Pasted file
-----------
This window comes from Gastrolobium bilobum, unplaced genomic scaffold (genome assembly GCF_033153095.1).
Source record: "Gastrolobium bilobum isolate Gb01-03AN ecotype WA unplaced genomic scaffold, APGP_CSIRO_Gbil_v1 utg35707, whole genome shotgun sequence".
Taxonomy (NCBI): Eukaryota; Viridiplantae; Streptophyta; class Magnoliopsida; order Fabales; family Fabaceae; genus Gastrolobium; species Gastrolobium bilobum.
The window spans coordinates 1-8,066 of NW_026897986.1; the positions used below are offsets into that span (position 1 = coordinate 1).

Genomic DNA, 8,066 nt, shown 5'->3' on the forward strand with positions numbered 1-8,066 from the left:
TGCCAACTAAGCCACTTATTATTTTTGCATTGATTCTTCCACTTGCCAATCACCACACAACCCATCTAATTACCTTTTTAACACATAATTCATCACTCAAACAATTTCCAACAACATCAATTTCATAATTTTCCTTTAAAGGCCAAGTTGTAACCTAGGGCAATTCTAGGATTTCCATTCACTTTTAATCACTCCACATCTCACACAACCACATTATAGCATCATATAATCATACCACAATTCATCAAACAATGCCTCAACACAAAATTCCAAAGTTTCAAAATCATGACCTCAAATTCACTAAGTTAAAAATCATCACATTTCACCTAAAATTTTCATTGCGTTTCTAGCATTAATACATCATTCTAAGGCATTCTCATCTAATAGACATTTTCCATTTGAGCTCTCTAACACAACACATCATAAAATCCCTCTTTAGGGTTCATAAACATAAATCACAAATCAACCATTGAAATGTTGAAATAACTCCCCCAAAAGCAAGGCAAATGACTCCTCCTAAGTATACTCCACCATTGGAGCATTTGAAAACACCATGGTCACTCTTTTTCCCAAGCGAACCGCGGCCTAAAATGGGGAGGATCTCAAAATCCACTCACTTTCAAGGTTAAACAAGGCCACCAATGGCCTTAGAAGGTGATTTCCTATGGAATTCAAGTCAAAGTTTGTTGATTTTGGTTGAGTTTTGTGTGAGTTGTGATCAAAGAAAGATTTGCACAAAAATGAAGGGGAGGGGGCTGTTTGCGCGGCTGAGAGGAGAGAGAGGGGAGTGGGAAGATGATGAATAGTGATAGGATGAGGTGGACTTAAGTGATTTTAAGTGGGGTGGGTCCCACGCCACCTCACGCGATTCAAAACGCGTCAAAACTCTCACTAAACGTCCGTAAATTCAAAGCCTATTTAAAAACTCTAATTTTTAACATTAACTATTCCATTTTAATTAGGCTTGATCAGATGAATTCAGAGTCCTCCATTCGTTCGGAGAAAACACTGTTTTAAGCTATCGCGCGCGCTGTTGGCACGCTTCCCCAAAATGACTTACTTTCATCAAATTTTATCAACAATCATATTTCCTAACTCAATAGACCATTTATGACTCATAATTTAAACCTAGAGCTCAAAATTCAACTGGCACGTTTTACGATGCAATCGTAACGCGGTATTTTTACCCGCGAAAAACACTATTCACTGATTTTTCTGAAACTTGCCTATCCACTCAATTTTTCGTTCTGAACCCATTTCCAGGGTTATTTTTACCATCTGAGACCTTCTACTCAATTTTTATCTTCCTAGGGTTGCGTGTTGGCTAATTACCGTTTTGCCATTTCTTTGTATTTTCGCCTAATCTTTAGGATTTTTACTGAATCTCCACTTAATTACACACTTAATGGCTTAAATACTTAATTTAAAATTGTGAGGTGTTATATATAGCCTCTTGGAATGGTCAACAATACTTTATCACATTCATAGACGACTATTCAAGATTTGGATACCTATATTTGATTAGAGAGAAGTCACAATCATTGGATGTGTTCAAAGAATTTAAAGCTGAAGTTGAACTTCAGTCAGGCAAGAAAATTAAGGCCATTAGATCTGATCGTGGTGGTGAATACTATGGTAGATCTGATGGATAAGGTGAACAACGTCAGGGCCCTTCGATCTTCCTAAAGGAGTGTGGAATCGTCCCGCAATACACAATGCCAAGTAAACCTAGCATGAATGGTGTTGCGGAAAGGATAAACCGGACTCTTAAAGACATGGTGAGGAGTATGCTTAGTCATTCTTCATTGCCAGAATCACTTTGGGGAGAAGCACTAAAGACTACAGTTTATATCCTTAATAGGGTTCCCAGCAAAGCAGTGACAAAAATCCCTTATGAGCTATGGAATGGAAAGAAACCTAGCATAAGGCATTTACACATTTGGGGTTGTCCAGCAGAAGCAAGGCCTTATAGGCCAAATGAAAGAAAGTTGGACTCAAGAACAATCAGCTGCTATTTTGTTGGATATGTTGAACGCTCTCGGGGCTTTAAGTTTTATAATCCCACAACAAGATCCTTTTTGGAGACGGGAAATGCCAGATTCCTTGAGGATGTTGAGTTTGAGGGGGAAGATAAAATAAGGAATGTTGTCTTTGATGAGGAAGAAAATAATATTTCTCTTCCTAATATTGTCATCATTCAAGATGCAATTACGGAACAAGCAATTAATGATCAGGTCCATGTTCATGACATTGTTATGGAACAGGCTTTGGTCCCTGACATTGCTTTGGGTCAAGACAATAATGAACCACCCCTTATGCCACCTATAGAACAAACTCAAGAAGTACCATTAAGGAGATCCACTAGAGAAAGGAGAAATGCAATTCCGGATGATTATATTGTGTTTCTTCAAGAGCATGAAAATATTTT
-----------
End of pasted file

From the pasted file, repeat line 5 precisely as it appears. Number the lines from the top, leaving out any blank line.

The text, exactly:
Genomic DNA, 8,066 nt, shown 5'->3' on the forward strand with positions numbered 1-8,066 from the left: